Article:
What Is Polymyositis?
Polymyositis is a type of muscle disease called an inflammatory myopathy. It inflames your muscles and their related tissues, like the blood vessels that supply them. It can cause muscle weakness and pain, often on both sides of your body. There’s no cure for this ongoing (chronic) condition, but there are treatments that can help with symptoms.
Causes and Risk Factors for Polymyositis
No one knows the exact cause of polymyositis. But doctors do know that it’s an autoimmune condition, which means the body can attack its own tissues. This is what causes the problems.
Most people who have polymyositis get diagnosed between the ages of 30 and 60. It’s very rare in children, and it affects women more often than men.
Risk factors for polymyositis include:
- Autoimmune conditions such as:
- Viral infections like HIV and AIDS
- Diseases that affect your ability to breathe
Symptoms of Polymyositis
The symptoms of polymyositis are caused by inflammation in the muscles. The muscle weakness affects both sides of the body equally.
The condition tends to target the muscle groups that are closest to the trunk of the body -- the hips, shoulders, thighs, upper arms, upper back, and neck.
If you have it, you may notice you have trouble lifting your arms over your head, walking up flights of stairs, rising from a chair, or carrying things. In some cases, it may be hard to swallow food, but this is unusual.
You may or may not have pain in the areas where the muscles are weak. Over time, the muscles may atrophy, meaning they waste away or become less bulky. The condition often worsens slowly, and you might not notice symptoms for months.
Muscle weakness may be one of the first symptoms you do notice. You may also feel you just can’t do all the things you used to. You may also have:
- Weight loss
- Joint pain
- Raynaud’s phenomenon, a condition in which the fingers or toes become very cold and discolored due to problems with blood flow.
Diagnosis of Polymyositis
There are no simple tests to diagnose polymyositis. It often takes time before doctors know for sure you have it.
Your doctor will consider your medical history, and your family’s, to rule out other conditions. You may also get tests such as:
- Blood tests: These can help the doctor spot signs of muscle damage.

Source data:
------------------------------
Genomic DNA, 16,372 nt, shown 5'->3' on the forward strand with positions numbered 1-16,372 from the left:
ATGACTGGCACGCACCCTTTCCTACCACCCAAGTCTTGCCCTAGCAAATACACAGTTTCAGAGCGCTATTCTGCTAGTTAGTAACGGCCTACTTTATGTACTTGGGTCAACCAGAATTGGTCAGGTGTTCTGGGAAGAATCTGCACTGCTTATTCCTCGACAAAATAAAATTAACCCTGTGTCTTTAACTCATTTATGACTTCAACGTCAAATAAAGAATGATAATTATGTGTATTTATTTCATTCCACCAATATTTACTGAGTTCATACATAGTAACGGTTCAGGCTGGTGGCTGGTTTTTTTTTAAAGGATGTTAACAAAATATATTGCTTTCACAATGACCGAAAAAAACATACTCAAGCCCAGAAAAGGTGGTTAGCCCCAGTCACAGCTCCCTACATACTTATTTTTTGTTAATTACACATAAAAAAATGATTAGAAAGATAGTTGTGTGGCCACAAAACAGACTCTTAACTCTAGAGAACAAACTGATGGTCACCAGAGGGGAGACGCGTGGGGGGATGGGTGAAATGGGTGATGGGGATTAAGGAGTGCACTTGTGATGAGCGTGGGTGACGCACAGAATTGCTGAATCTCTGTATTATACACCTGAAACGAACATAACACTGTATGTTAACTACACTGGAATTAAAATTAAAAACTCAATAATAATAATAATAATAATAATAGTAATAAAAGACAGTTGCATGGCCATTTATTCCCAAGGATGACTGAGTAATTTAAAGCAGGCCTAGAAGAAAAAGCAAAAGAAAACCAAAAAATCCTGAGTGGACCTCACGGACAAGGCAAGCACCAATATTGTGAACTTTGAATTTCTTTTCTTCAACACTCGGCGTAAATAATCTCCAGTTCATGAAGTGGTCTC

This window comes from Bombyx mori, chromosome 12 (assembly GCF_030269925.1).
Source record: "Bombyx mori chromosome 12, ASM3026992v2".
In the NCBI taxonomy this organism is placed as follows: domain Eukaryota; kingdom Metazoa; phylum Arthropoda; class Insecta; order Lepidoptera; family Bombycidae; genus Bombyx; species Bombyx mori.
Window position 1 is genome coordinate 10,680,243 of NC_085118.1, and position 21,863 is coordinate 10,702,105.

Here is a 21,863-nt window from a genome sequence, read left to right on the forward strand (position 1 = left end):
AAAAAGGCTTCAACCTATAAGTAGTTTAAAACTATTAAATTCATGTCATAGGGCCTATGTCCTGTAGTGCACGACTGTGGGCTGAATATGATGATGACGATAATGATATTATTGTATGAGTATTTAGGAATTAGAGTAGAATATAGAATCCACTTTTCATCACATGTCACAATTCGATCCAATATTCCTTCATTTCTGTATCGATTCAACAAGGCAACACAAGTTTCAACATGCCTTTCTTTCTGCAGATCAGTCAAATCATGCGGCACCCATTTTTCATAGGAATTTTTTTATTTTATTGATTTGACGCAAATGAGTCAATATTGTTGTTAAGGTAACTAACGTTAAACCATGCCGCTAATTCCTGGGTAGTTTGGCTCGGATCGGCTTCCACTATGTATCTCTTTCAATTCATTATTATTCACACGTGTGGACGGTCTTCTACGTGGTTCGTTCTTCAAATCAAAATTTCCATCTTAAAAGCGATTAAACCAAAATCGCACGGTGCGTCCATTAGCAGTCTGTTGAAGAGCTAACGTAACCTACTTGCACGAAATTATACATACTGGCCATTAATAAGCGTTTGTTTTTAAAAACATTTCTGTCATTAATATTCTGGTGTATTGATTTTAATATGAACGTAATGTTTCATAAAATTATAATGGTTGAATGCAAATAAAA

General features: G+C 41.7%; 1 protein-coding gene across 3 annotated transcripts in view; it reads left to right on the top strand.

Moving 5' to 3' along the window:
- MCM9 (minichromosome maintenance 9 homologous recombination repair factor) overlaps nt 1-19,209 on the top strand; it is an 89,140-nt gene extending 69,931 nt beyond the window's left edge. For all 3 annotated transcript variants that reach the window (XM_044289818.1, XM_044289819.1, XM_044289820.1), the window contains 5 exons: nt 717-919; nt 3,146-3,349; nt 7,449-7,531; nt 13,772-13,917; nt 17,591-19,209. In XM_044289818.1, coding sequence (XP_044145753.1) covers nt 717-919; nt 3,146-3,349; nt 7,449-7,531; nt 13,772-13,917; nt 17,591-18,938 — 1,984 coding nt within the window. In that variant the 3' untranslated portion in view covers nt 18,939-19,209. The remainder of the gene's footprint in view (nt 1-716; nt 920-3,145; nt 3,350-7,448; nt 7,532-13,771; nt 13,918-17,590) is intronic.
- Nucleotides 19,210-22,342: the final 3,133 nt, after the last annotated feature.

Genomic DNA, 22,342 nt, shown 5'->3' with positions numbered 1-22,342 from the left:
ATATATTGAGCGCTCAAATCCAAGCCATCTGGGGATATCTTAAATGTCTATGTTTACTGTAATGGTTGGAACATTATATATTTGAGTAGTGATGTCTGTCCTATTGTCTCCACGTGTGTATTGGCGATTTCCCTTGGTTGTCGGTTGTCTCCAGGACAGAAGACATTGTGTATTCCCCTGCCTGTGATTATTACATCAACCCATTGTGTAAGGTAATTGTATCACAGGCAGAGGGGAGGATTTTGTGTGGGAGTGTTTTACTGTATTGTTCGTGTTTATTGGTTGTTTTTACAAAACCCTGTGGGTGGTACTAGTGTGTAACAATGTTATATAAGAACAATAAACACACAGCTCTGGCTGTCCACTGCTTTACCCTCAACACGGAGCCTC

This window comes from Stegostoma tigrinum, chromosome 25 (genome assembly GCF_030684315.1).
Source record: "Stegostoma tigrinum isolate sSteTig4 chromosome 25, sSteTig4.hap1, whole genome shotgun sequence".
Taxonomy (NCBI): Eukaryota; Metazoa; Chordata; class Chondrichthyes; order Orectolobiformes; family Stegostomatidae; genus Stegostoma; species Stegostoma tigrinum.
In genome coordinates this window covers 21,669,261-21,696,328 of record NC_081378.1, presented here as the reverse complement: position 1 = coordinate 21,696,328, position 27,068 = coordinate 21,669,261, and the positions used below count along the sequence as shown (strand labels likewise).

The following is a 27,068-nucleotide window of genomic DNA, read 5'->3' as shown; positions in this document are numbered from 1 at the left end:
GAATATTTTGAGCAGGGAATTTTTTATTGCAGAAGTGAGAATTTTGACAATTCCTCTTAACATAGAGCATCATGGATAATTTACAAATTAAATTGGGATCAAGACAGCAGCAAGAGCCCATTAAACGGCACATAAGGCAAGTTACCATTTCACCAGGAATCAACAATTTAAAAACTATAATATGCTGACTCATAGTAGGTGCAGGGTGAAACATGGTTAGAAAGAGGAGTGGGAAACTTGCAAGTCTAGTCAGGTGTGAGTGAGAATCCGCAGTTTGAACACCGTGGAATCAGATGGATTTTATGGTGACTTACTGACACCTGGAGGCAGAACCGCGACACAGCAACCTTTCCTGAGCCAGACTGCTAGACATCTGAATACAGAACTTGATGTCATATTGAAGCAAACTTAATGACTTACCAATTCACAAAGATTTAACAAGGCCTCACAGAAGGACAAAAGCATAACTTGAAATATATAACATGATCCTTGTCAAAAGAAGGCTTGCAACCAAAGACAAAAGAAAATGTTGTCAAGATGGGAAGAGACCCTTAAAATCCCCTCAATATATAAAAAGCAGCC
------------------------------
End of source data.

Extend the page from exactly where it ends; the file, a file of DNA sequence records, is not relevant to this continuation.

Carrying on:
- EMG (electromyography): Checks to see if the patterns of electrical impulses in your muscles are normal or not
- MRI (magnetic resonance imaging): This uses a magnet to scan and create images of large areas of muscle.
- Muscle biopsy: Your doctor will take a small sample of your muscle for testing to see if the muscle tissue is inflamed. You may need to get an MRI to help your doctor find a good spot to biopsy.
Treatment of Polymyositis
Polymyositis is a chronic condition. That means that once you have it, it sticks around. But there are ways to help manage it.
Common treatments include:
- Steroids . These help with muscle inflammation, ease pain, and even increase muscle strength. But steroids can have many side effects, so when your doctor prescribes them, he’ll keep an eye on you. Most people start with prednisone, but if you have a severe case, the doctor may add methylprednisone, too.
- Drugs that suppress the immune system. You may take these with steroids, or on their own if steroids don’t help. The doctor will probably start you off with azathioprine or methotrexate.
- Physical therapy . This will make you stronger and help you move better.
Ask your doctor about any questions you have, and for other ways to make your life easier.
Complications of Polymyositis
Complications that might come along with polymyositis include:
- Trouble swallowing: This could happen if the muscles in your esophagus are affected. It can lead to weight loss and malnutrition.
- Aspiration pneumonia: When you can’t swallow well, you’re more likely to breathe food or liquid (including saliva) into your lungs. This can cause pneumonia.
- Breathing problems: If your chest muscles are affected, you could have shortness of breath, or, at worst, respiratory failure.
Prognosis for Polymyositis
The prognosis for polymyositis depends on how severe a case you have. Most people respond to treatment and get some of their muscle strength back. Some weakness may remain, and your symptoms could come back. While the condition is rarely life-threatening, you could wind up disabled if you don’t respond to treatment. Polymyositis also raises your risk for an autoimmune condition, cancer, or osteoporosis.